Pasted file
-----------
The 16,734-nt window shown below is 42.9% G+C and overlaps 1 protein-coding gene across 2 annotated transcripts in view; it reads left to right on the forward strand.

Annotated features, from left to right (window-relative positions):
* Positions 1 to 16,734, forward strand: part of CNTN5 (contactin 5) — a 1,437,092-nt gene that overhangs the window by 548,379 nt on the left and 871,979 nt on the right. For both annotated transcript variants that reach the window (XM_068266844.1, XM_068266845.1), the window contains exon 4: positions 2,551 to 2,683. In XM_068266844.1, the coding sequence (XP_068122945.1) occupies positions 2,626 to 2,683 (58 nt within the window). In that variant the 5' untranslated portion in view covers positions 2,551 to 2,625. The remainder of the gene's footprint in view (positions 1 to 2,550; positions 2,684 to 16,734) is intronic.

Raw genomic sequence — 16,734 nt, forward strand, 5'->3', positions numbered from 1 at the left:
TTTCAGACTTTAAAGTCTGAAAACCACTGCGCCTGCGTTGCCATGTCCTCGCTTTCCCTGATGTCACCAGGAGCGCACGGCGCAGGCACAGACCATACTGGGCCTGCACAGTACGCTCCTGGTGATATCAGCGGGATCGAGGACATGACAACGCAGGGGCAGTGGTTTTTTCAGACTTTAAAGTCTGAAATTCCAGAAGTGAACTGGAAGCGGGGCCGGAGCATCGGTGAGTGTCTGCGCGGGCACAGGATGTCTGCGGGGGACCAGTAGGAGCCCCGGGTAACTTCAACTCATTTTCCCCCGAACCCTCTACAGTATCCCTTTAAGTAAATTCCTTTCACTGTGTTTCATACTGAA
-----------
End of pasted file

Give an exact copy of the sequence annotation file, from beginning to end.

The 16,734-nt window shown below is 42.9% G+C and overlaps 1 protein-coding gene across 2 annotated transcripts in view; it reads left to right on the forward strand.

Annotated features, from left to right (window-relative positions):
* Positions 1 to 16,734, forward strand: part of CNTN5 (contactin 5) — a 1,437,092-nt gene that overhangs the window by 548,379 nt on the left and 871,979 nt on the right. For both annotated transcript variants that reach the window (XM_068266844.1, XM_068266845.1), the window contains exon 4: positions 2,551 to 2,683. In XM_068266844.1, the coding sequence (XP_068122945.1) occupies positions 2,626 to 2,683 (58 nt within the window). In that variant the 5' untranslated portion in view covers positions 2,551 to 2,625. The remainder of the gene's footprint in view (positions 1 to 2,550; positions 2,684 to 16,734) is intronic.

Raw genomic sequence — 16,734 nt, forward strand, 5'->3', positions numbered from 1 at the left:
TTTCAGACTTTAAAGTCTGAAAACCACTGCGCCTGCGTTGCCATGTCCTCGCTTTCCCTGATGTCACCAGGAGCGCACGGCGCAGGCACAGACCATACTGGGCCTGCACAGTACGCTCCTGGTGATATCAGCGGGATCGAGGACATGACAACGCAGGGGCAGTGGTTTTTTCAGACTTTAAAGTCTGAAATTCCAGAAGTGAACTGGAAGCGGGGCCGGAGCATCGGTGAGTGTCTGCGCGGGCACAGGATGTCTGCGGGGGACCAGTAGGAGCCCCGGGTAACTTCAACTCATTTTCCCCCGAACCCTCTACAGTATCCCTTTAAGTAAATTCCTTTCACTGTGTTTCATACTGAA